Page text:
“The first one is for the Sample Retrieval Lander, but then we need 10 more in the vicinity for our Sample Recovery Helicopters to do takeoffs and landings, and also drive.”

The Mars Sample Return team is also focused on the pattern that Perseverance will use to drop its samples.

This illustration shows the team of robots and spacecraft that will return Martian samples to Earth.

“They can’t just be dropped in a big pile because recovery helicopters are designed to interact with only one tube at a time,” Cook said.

The rover will drop the tubes in an intricate zigzag pattern, leaving enough space around each drop zone to ensure helicopters can pick them up if necessary.

Perseverance's investigation of Jezero Crater has revealed formations like Betty's Rock.

The Sample Retrieval Lander also carries the Mars Ascent Vehicle, the first rocket to be launched from the Martian surface, with the samples safely stowed inside. The spacecraft will launch from Mars in 2031. A separate mission will launch from Earth in the mid-2020s, called the Earth Return Orbiter, to rendezvous with the Mars Ascent Vehicle.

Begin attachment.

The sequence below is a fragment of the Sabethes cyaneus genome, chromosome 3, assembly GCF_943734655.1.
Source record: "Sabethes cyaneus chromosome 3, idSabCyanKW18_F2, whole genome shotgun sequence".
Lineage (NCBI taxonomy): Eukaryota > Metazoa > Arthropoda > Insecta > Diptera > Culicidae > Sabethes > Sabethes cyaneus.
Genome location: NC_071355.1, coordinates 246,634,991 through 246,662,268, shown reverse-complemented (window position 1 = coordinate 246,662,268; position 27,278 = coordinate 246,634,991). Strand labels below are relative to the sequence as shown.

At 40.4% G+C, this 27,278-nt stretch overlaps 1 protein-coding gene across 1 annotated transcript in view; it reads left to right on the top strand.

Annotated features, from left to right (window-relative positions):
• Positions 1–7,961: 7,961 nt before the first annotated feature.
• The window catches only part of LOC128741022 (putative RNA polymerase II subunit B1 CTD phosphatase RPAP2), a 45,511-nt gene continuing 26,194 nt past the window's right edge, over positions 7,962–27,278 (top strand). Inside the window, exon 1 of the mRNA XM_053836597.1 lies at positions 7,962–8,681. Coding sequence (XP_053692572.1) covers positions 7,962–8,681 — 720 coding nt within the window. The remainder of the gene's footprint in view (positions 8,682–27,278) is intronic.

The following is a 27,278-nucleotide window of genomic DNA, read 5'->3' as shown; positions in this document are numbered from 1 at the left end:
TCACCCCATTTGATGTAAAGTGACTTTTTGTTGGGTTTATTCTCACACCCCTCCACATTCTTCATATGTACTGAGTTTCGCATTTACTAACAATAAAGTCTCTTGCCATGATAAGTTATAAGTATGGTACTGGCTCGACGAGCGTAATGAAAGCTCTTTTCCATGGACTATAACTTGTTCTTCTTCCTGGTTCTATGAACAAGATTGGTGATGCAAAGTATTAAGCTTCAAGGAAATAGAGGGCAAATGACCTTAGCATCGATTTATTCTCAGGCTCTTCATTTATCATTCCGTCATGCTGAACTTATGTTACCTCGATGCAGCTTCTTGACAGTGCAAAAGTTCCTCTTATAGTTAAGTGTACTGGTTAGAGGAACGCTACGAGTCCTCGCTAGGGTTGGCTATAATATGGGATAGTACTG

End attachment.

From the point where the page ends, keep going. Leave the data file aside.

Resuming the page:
Perseverance used his robotic arm camera to take a detailed photo of Betty's Rock.

On board the Earth Return Orbiter is a system that will collect the sample container from the Mars Ascent Vehicle while both vehicles are in orbit around the red planet.

The Earth Return Orbiter will then return to our planet. Once the spacecraft is close to Earth, it will release a vehicle containing the sample cache, and that spacecraft will land on Earth in 2033.

Perseverance’s main mission will end on January 6, almost two years (and a Mars year) after it touched down on the red planet. But the rover’s journey isn’t over yet.